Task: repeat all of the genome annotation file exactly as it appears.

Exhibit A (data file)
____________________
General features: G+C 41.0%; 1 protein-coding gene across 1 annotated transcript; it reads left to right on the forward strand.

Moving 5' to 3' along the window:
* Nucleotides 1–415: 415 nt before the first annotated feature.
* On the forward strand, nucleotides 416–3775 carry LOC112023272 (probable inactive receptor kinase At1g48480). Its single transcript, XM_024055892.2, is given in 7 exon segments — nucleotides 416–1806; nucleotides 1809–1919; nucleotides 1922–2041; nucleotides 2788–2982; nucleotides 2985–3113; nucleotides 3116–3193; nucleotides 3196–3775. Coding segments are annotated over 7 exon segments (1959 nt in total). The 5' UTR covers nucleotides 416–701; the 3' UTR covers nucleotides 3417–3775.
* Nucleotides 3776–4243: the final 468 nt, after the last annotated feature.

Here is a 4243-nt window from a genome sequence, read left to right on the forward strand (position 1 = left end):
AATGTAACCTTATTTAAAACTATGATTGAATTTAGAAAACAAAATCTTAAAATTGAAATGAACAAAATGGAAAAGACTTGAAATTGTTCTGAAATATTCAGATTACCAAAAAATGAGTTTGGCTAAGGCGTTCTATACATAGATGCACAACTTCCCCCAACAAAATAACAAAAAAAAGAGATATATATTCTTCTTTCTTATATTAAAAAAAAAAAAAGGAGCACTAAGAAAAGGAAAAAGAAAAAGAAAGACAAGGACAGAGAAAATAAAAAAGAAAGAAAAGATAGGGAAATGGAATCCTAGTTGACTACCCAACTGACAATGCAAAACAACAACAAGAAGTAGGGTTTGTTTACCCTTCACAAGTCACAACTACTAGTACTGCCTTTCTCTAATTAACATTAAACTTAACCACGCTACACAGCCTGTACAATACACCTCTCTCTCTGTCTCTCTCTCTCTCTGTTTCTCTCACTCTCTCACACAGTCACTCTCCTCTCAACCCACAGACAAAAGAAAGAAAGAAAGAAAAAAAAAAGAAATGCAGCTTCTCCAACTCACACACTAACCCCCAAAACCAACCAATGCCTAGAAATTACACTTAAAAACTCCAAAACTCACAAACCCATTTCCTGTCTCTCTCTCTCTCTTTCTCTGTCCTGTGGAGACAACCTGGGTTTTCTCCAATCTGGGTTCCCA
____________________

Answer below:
General features: G+C 41.0%; 1 protein-coding gene across 1 annotated transcript; it reads left to right on the forward strand.

Moving 5' to 3' along the window:
* Nucleotides 1–415: 415 nt before the first annotated feature.
* On the forward strand, nucleotides 416–3775 carry LOC112023272 (probable inactive receptor kinase At1g48480). Its single transcript, XM_024055892.2, is given in 7 exon segments — nucleotides 416–1806; nucleotides 1809–1919; nucleotides 1922–2041; nucleotides 2788–2982; nucleotides 2985–3113; nucleotides 3116–3193; nucleotides 3196–3775. Coding segments are annotated over 7 exon segments (1959 nt in total). The 5' UTR covers nucleotides 416–701; the 3' UTR covers nucleotides 3417–3775.
* Nucleotides 3776–4243: the final 468 nt, after the last annotated feature.

Here is a 4243-nt window from a genome sequence, read left to right on the forward strand (position 1 = left end):
AATGTAACCTTATTTAAAACTATGATTGAATTTAGAAAACAAAATCTTAAAATTGAAATGAACAAAATGGAAAAGACTTGAAATTGTTCTGAAATATTCAGATTACCAAAAAATGAGTTTGGCTAAGGCGTTCTATACATAGATGCACAACTTCCCCCAACAAAATAACAAAAAAAAGAGATATATATTCTTCTTTCTTATATTAAAAAAAAAAAAAGGAGCACTAAGAAAAGGAAAAAGAAAAAGAAAGACAAGGACAGAGAAAATAAAAAAGAAAGAAAAGATAGGGAAATGGAATCCTAGTTGACTACCCAACTGACAATGCAAAACAACAACAAGAAGTAGGGTTTGTTTACCCTTCACAAGTCACAACTACTAGTACTGCCTTTCTCTAATTAACATTAAACTTAACCACGCTACACAGCCTGTACAATACACCTCTCTCTCTGTCTCTCTCTCTCTCTGTTTCTCTCACTCTCTCACACAGTCACTCTCCTCTCAACCCACAGACAAAAGAAAGAAAGAAAGAAAAAAAAAAGAAATGCAGCTTCTCCAACTCACACACTAACCCCCAAAACCAACCAATGCCTAGAAATTACACTTAAAAACTCCAAAACTCACAAACCCATTTCCTGTCTCTCTCTCTCTCTTTCTCTGTCCTGTGGAGACAACCTGGGTTTTCTCCAATCTGGGTTCCCA